1. Chotushkone: It is not just a story of who-dun-it. It is a journey of self-realisation, a journey of tying the loose ends of old strings. Former friends come together to relive their old days, some with a desire for vengeance, and some simply to escape the monotony of life. In a way, Chotushkone is a journey of introspection; it is the song of life.
Rajkahini – The tale of Partition often leaves out the marginalised in the narrative of history. The film seeks to set the record straight by telling us the tale of prostitutes who fought ‘against’ partition to save their ‘home’.
Uma – It may not be a technically great film. Neither can one say it is an epoch-changing story. It is the honesty behind the storytelling that makes Uma a winner. The triumph of the human spirit, against all odds, to fulfil the promise a father made to his dying child – Uma is an ode to life itself.
Hemlock Society – The best music album among all of Srijit Da’s works, Hemlock Society would have been among my Top 5 choices, had its length been a little shorter. The ‘Anand’ style ending could have been avoided, is what I felt. At a time when there is worldwide concern about mental health, this beautiful film on suicide-prevention can work wonder for sensitisation. The writing was top-notch and so were the performances. For the first time, we saw Koel Mullick in a new avatar.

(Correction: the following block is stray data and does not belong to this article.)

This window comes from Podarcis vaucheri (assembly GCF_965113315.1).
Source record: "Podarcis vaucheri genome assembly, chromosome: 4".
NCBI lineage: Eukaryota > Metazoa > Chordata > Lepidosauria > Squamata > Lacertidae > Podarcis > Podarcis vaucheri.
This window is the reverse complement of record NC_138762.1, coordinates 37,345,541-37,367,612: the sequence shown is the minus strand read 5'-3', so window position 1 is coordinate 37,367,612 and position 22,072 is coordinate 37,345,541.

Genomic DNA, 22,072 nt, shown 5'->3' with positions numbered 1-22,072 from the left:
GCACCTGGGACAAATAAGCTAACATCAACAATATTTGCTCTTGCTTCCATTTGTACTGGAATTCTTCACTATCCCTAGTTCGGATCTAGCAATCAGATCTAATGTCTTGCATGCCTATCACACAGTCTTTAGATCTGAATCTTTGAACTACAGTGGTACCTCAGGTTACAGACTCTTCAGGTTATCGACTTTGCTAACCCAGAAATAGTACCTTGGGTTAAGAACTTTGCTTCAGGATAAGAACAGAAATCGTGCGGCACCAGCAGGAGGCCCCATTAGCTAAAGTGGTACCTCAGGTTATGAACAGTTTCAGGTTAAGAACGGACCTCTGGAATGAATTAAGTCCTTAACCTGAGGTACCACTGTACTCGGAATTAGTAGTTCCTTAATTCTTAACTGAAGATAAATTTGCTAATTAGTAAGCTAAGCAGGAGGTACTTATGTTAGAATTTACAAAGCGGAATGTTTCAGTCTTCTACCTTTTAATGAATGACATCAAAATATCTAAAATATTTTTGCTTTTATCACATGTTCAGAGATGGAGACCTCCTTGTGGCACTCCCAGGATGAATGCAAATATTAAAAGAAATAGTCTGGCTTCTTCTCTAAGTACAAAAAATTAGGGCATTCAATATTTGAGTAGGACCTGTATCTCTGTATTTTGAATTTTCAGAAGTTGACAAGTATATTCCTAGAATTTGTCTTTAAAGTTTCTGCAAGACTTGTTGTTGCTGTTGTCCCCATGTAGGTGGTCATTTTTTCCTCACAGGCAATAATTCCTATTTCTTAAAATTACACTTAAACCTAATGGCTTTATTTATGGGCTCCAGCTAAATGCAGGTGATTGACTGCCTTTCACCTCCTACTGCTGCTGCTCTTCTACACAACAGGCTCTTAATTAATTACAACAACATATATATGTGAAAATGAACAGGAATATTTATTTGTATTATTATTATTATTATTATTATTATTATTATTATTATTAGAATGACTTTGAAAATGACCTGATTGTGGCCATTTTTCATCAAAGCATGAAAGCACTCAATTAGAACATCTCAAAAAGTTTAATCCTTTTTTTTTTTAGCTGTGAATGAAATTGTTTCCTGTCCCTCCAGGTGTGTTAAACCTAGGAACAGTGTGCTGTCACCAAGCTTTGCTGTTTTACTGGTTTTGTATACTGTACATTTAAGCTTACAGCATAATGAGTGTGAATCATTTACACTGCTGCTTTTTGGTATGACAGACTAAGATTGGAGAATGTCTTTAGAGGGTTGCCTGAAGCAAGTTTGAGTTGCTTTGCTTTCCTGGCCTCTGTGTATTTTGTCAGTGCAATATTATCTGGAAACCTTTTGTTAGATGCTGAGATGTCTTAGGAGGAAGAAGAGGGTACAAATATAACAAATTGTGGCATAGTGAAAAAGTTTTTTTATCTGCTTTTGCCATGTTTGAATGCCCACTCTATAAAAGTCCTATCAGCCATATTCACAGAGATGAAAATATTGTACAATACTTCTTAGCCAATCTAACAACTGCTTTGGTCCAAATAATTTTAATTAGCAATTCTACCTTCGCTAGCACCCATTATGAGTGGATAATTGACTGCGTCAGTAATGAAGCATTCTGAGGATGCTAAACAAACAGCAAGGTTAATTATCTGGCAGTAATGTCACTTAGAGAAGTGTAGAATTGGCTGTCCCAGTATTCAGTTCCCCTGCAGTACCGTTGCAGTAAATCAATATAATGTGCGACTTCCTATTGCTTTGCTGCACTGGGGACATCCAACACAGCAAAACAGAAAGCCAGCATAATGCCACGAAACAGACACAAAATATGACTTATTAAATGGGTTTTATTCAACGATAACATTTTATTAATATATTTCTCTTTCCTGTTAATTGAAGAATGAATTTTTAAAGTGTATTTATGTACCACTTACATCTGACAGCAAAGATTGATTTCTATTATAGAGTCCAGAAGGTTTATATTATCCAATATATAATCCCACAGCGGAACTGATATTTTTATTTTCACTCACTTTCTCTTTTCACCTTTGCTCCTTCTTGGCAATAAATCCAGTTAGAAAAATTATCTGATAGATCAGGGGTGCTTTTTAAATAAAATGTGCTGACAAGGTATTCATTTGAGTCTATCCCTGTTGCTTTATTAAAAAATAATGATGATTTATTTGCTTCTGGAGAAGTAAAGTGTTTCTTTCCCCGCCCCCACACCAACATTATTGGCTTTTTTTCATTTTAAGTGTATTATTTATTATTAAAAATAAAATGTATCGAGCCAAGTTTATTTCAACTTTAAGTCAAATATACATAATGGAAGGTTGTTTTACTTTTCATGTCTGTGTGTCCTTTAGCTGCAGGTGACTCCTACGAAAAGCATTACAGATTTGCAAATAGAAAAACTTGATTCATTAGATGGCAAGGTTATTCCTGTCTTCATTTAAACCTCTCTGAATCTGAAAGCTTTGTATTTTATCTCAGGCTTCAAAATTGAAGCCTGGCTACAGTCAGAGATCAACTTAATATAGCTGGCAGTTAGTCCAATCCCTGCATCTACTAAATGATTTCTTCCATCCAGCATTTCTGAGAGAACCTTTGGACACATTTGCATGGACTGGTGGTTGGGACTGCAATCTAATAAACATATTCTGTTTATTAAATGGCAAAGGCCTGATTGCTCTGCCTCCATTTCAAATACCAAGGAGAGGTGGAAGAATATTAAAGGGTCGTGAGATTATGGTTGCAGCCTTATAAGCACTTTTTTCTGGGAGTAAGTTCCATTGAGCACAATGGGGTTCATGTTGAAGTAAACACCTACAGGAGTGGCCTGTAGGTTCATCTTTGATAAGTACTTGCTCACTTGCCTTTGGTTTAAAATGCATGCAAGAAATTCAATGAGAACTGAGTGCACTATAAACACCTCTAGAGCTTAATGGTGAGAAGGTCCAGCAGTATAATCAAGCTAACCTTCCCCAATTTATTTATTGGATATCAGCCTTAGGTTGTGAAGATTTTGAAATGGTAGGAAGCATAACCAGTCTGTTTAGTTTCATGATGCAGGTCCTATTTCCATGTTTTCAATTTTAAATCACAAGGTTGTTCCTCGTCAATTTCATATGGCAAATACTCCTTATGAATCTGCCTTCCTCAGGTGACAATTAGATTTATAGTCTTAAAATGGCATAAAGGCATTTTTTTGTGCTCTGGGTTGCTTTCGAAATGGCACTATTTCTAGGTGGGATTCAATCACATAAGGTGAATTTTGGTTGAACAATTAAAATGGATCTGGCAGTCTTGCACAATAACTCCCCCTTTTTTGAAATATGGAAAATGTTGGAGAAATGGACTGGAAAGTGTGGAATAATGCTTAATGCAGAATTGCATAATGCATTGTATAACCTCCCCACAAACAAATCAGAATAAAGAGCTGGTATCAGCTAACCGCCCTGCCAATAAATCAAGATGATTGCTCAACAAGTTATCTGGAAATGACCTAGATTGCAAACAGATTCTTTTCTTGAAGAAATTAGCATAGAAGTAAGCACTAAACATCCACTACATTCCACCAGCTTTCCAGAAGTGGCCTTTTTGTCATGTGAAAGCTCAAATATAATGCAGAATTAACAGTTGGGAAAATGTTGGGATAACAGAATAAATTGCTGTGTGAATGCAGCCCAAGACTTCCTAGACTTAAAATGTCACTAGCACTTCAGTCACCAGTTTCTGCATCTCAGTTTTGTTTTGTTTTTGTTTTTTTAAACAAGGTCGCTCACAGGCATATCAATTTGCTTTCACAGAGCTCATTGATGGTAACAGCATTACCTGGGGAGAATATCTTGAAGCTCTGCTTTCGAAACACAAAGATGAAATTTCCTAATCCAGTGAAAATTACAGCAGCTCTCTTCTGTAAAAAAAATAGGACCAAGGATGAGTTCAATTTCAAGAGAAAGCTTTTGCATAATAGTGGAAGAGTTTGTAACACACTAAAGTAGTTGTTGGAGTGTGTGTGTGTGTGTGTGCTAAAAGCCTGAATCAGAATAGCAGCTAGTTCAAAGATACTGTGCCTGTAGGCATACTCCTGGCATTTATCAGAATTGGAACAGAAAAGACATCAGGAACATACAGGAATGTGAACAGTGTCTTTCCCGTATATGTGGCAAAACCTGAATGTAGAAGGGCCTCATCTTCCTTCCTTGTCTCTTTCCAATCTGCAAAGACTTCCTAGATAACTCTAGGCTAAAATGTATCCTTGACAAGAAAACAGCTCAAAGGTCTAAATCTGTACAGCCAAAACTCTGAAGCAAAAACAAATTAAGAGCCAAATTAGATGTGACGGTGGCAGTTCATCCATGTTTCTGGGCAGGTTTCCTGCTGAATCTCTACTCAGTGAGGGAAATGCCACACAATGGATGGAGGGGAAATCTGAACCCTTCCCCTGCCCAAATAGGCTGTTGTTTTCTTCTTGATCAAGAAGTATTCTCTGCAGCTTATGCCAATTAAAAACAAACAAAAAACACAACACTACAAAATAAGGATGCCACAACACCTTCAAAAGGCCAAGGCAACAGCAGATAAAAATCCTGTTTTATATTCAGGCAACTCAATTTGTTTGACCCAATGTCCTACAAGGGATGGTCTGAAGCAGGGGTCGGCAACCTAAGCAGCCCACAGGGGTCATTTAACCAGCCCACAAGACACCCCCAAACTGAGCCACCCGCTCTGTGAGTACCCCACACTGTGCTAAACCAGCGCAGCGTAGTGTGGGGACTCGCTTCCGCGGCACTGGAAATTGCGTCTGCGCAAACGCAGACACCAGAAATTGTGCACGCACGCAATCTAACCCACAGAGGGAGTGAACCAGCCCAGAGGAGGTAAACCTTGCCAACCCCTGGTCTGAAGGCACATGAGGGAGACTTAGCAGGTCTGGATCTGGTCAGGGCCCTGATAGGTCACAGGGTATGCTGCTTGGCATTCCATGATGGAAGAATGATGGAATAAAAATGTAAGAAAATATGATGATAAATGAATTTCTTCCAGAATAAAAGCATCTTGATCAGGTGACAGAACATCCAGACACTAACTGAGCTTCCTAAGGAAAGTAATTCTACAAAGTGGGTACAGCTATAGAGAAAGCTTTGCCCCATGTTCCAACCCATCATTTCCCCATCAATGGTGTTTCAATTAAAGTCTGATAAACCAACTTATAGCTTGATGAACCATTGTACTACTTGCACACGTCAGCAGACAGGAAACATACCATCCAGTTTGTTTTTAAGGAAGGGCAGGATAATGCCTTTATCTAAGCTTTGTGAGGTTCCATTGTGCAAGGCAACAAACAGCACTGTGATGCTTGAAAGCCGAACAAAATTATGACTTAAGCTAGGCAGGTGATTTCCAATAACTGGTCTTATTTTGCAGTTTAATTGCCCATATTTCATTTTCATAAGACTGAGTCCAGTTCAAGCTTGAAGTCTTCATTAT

What are your favourite Srijit Mukherji movies? Do let me know in comments.
The Übermensch (meaning super-human) is a concept developed by philosopher Friedrich Nietzsche. In his book ‘Thus Spake Zaruthastra’ Nietzsche describes how God is dead and it is up to the Übermensch to set the world in order, for a better future. Srijit Mukherji borrows this concept in his latest venture ‘Vinci Da’ – a psychological thriller that questions the very concept of what is good and evil.
Vinci Da is the story of a mentally-deranged man Adi Bose, who considers himself Nietzsche’s Übermensch. A ‘lawyer’ by choice, Adi had a troubled childhood (having murdered his own father, just half an hour before turning 18; thus avoiding capital punishment) – more of that later. Adi Bose is law unto himself, who does not care about a few ‘collateral damages’ in this war against law-breakers who escape justice because of the corrupt system.
To bring his ‘noble cause’ to fruition, Adi Bose hires the services of a prosthetics make-up artist in Tollywood – Vinci Da. A Leonardo Da Vinci fanatic, Vinci Da finds it hard to find work in Tolly-para because of his uprightness and refusal to budge from the righteous stand. Inadvertently, his artistic acumen suffers as he is forced to earn a livelihood by working for local drama companies. It is not a surprise that he laps up the proposal of a challenging work from Adi Bose, which will demonstrate to the world the wonders he has up his sleeves.